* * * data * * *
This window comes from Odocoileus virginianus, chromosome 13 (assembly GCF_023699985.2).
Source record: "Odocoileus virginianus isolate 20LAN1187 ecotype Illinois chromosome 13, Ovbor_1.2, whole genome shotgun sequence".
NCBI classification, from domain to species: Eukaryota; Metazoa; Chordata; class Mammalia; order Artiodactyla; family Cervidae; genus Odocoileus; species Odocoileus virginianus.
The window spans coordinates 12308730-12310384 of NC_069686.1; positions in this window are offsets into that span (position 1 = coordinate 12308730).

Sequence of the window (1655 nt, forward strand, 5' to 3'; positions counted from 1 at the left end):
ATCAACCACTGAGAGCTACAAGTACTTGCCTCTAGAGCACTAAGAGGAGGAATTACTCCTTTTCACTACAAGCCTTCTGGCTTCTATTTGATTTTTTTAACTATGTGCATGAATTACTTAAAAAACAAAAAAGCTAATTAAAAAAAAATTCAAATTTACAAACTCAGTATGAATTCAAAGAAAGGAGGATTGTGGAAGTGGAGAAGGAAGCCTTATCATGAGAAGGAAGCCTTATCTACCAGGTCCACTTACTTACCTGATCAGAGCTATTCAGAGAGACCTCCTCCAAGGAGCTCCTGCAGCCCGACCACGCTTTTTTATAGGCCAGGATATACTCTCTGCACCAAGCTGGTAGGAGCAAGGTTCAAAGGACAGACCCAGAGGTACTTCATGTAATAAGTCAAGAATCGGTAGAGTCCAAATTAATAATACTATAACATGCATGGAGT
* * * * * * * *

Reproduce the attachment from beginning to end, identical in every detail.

This window comes from Odocoileus virginianus, chromosome 13 (assembly GCF_023699985.2).
Source record: "Odocoileus virginianus isolate 20LAN1187 ecotype Illinois chromosome 13, Ovbor_1.2, whole genome shotgun sequence".
NCBI classification, from domain to species: Eukaryota; Metazoa; Chordata; class Mammalia; order Artiodactyla; family Cervidae; genus Odocoileus; species Odocoileus virginianus.
The window spans coordinates 12308730-12310384 of NC_069686.1; positions in this window are offsets into that span (position 1 = coordinate 12308730).

Sequence of the window (1655 nt, forward strand, 5' to 3'; positions counted from 1 at the left end):
ATCAACCACTGAGAGCTACAAGTACTTGCCTCTAGAGCACTAAGAGGAGGAATTACTCCTTTTCACTACAAGCCTTCTGGCTTCTATTTGATTTTTTTAACTATGTGCATGAATTACTTAAAAAACAAAAAAGCTAATTAAAAAAAAATTCAAATTTACAAACTCAGTATGAATTCAAAGAAAGGAGGATTGTGGAAGTGGAGAAGGAAGCCTTATCATGAGAAGGAAGCCTTATCTACCAGGTCCACTTACTTACCTGATCAGAGCTATTCAGAGAGACCTCCTCCAAGGAGCTCCTGCAGCCCGACCACGCTTTTTTATAGGCCAGGATATACTCTCTGCACCAAGCTGGTAGGAGCAAGGTTCAAAGGACAGACCCAGAGGTACTTCATGTAATAAGTCAAGAATCGGTAGAGTCCAAATTAATAATACTATAACATGCATGGAGT